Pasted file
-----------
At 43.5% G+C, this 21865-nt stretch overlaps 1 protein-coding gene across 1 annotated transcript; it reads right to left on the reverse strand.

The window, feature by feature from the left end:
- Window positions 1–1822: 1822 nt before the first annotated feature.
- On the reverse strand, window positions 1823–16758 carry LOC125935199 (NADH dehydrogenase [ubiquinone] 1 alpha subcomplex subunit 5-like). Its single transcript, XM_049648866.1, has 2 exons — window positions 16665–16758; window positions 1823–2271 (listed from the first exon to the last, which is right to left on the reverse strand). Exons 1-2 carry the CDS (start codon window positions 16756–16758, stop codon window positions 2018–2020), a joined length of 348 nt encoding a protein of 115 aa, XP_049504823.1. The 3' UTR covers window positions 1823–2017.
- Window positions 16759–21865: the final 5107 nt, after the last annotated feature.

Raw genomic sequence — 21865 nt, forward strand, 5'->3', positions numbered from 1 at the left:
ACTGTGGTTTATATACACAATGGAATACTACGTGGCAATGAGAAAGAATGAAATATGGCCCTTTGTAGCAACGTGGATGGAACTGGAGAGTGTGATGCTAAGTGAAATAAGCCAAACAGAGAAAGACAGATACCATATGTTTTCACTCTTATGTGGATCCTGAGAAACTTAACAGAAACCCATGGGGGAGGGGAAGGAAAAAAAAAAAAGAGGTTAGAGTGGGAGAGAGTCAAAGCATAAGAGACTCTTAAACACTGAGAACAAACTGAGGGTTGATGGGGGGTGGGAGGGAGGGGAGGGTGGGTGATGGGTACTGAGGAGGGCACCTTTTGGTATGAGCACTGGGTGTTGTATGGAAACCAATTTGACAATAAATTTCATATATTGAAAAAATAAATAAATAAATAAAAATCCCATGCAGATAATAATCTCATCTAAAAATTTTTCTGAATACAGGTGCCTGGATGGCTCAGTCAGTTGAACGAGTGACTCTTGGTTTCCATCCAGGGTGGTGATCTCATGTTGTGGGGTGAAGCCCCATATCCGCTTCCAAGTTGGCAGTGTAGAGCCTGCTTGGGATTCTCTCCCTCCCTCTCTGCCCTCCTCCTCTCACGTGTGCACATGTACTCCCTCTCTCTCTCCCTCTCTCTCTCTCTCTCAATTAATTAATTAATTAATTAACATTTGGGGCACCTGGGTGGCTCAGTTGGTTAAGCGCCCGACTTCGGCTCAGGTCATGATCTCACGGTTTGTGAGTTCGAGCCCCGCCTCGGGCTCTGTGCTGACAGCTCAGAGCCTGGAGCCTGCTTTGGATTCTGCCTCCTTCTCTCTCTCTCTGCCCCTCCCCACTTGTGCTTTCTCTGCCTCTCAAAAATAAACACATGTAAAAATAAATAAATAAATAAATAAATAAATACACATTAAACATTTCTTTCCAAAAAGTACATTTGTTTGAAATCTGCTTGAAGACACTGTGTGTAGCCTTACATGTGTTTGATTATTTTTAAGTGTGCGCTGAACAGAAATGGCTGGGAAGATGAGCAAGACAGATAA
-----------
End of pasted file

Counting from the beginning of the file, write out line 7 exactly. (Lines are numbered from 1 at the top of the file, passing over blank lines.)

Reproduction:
ACTGTGGTTTATATACACAATGGAATACTACGTGGCAATGAGAAAGAATGAAATATGGCCCTTTGTAGCAACGTGGATGGAACTGGAGAGTGTGATGCTAAGTGAAATAAGCCAAACAGAGAAAGACAGATACCATATGTTTTCACTCTTATGTGGATCCTGAGAAACTTAACAGAAACCCATGGGGGAGGGGAAGGAAAAAAAAAAAAGAGGTTAGAGTGGGAGAGAGTCAAAGCATAAGAGACTCTTAAACACTGAGAACAAACTGAGGGTTGATGGGGGGTGGGAGGGAGGGGAGGGTGGGTGATGGGTACTGAGGAGGGCACCTTTTGGTATGAGCACTGGGTGTTGTATGGAAACCAATTTGACAATAAATTTCATATATTGAAAAAATAAATAAATAAATAAAAATCCCATGCAGATAATAATCTCATCTAAAAATTTTTCTGAATACAGGTGCCTGGATGGCTCAGTCAGTTGAACGAGTGACTCTTGGTTTCCATCCAGGGTGGTGATCTCATGTTGTGGGGTGAAGCCCCATATCCGCTTCCAAGTTGGCAGTGTAGAGCCTGCTTGGGATTCTCTCCCTCCCTCTCTGCCCTCCTCCTCTCACGTGTGCACATGTACTCCCTCTCTCTCTCCCTCTCTCTCTCTCTCTCAATTAATTAATTAATTAATTAACATTTGGGGCACCTGGGTGGCTCAGTTGGTTAAGCGCCCGACTTCGGCTCAGGTCATGATCTCACGGTTTGTGAGTTCGAGCCCCGCCTCGGGCTCTGTGCTGACAGCTCAGAGCCTGGAGCCTGCTTTGGATTCTGCCTCCTTCTCTCTCTCTCTGCCCCTCCCCACTTGTGCTTTCTCTGCCTCTCAAAAATAAACACATGTAAAAATAAATAAATAAATAAATAAATAAATACACATTAAACATTTCTTTCCAAAAAGTACATTTGTTTGAAATCTGCTTGAAGACACTGTGTGTAGCCTTACATGTGTTTGATTATTTTTAAGTGTGCGCTGAACAGAAATGGCTGGGAAGATGAGCAAGACAGATAA